There are also a few undeniable standout moments on Over Bjoergvin... The ending segment of "Part IV" is pure audio perfection. We get this bleary-eyed melody introduced with a distant, fuzzy flanged guitar before an avalanche of a drum fill brings the rest of the band in, and that plasma jet guitar just keeps cutting deeper and deeper through years of repression right into some long-forgotten goldmine of regret and melancholy. In a bit of an unusual move for the band, the signature instrumental track was left for the very end of the album instead of being somewhere in the middle, but I'd probably be lying to you if I said this wasn't one of my all-time favorite Taake tracks. The sighing, wordless chants, the way the rippling delayed clean guitar comes in over that running water sample, that fucking DEVASTATING wailing one-note guitar solo...there are probably shitloads of established, famous musicians in the metal scene who have worked their asses off for years building well-deserved fanbases based on impressive catalogs of music who cry themselves to sleep every goddamned night because they have never in their lives even come close to writing something this simple, this perfect.
So yeah, I've gotta knock a few points because there are some forgettable bits here and there on Over Bjoergvin.... I've gotta knock a few more on top of that because the mere presence of such stuff means that the album as a whole is less consistently amazing than the two that came before and after it. These flaws, however obviously though they may be, come across as earnest near-hits rather than misguided almost-successes or totally wrongheaded failures as were featured so prominently on the band's fourth and sixth albums, so only a few points it is. But when it's on, which it usually is, Taake's second album is as good as the band has ever been, which makes this a top-shelf black metal album in spite of its really relatively minor, isolated issues.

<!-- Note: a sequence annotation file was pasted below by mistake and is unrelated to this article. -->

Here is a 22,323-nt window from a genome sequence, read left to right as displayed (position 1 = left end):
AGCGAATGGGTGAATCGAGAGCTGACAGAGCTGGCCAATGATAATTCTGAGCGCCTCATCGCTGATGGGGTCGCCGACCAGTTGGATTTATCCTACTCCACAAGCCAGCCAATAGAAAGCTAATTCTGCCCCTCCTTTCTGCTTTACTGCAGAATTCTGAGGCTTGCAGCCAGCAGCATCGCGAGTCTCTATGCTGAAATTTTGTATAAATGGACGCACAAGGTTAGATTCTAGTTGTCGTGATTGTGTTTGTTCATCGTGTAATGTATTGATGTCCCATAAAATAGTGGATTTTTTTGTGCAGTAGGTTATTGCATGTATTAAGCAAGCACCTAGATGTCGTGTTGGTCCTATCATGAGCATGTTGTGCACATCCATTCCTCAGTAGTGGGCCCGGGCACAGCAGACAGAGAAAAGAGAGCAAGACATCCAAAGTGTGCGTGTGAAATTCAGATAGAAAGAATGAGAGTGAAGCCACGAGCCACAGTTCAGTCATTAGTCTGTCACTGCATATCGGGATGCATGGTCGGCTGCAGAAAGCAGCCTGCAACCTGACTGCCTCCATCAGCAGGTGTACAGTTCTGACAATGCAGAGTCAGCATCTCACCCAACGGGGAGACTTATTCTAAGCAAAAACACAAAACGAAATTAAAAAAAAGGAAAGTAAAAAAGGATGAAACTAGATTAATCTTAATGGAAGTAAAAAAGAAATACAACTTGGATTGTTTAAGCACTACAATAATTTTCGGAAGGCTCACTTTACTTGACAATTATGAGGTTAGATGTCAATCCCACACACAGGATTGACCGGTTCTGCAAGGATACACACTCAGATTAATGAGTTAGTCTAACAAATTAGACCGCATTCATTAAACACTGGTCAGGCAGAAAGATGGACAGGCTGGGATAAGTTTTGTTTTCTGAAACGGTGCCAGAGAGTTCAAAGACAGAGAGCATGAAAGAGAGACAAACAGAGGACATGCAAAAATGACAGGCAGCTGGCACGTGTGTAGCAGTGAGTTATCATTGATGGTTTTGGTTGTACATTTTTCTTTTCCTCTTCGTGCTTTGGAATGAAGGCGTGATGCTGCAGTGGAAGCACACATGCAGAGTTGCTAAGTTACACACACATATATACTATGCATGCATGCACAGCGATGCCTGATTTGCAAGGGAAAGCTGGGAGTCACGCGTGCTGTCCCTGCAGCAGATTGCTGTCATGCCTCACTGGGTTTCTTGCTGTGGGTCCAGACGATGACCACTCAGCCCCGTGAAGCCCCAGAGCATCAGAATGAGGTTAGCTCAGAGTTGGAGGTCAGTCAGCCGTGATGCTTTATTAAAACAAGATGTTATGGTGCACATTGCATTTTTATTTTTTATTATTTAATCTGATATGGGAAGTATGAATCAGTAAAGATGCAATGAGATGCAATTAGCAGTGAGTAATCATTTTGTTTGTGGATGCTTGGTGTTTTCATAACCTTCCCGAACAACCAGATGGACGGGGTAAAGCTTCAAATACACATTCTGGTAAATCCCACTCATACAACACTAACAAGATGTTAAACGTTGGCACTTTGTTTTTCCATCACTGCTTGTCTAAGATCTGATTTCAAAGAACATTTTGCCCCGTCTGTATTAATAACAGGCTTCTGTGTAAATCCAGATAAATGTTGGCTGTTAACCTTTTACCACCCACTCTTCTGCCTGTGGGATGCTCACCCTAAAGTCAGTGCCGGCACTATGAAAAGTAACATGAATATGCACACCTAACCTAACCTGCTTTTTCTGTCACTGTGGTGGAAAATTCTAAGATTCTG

Continuing where "Nattestid..." left off, 2002's "Over Bjoergvin Graater Himmerik" saw Hoest push his unique brand of folk-influenced True Norwegian Black Metal even further. Gone was the razor-thin Grieghallen production job, and the melodies were brought into focus to a stronger degree. While this more sophisticated take on Black Metal might have alienated some underground-minded fans, it's difficult to deny that "Bjoergvin" was a big leap forwards for TAAKE.
Where contemporaries like CARPATHIAN FOREST were headed for a punk-injection in their already raw musical veins, TAAKE championed epic sweeping melodies. In contrast to the truly big 'uns, they spared us from cheesy synthesizers and bombastic battle-metal, somehow capturing a strong nationalistic spirit in their riffs. These traditional melodies are perfectly contrasted by the extremely harsh and vicious snarls of mainman Hoest, who sounds like he's spitting fire and brimstone with every gruelling syllable. As a side-note, "Part III" contains the single most unintentionally hilarious mouth-harp ever, which luckily still isn't enough to break the spell.
Like its predecessor, "Bjoergvin" is more of a single concept than a collection of songs, but each of its seven parts have a strong individual character. The memorable riffs are too many to count, some of them even are of the unbelievably catchy variety. There is little repetition, and the melodies are allowed to evolve and ascend freely. This results in an tremendous piece of art that has rarely been rivaled within the genre, and that would prove almost impossible to follow up.
There is virtually no excuse to not already have acquainted yourself with this modern classic, but if you're still one of the unbelievers, now is the time to pick up a copy of the re-release. The ideal setting for listening to TAAKE would be while wandering amongst the fjords of Hordaland, but with a powerful set of speakers you can transport the fjords directly into your own living room!
(Online November 29, 2009)
Written for the Metal Observer
First of all, HOLY SHIT PART IV. I find myself singing this track in my head almost daily. This was the first Taake track I ever heard and it blew my fucking mind.
The album, from beginning to end, is nothing short of a masterpiece. A small guitar fade in and you're on your way to a fantastic listening experince. The first track is simultaneously brutal and melodic and just has an amazing feel to it. Then the rest of the album follows suit.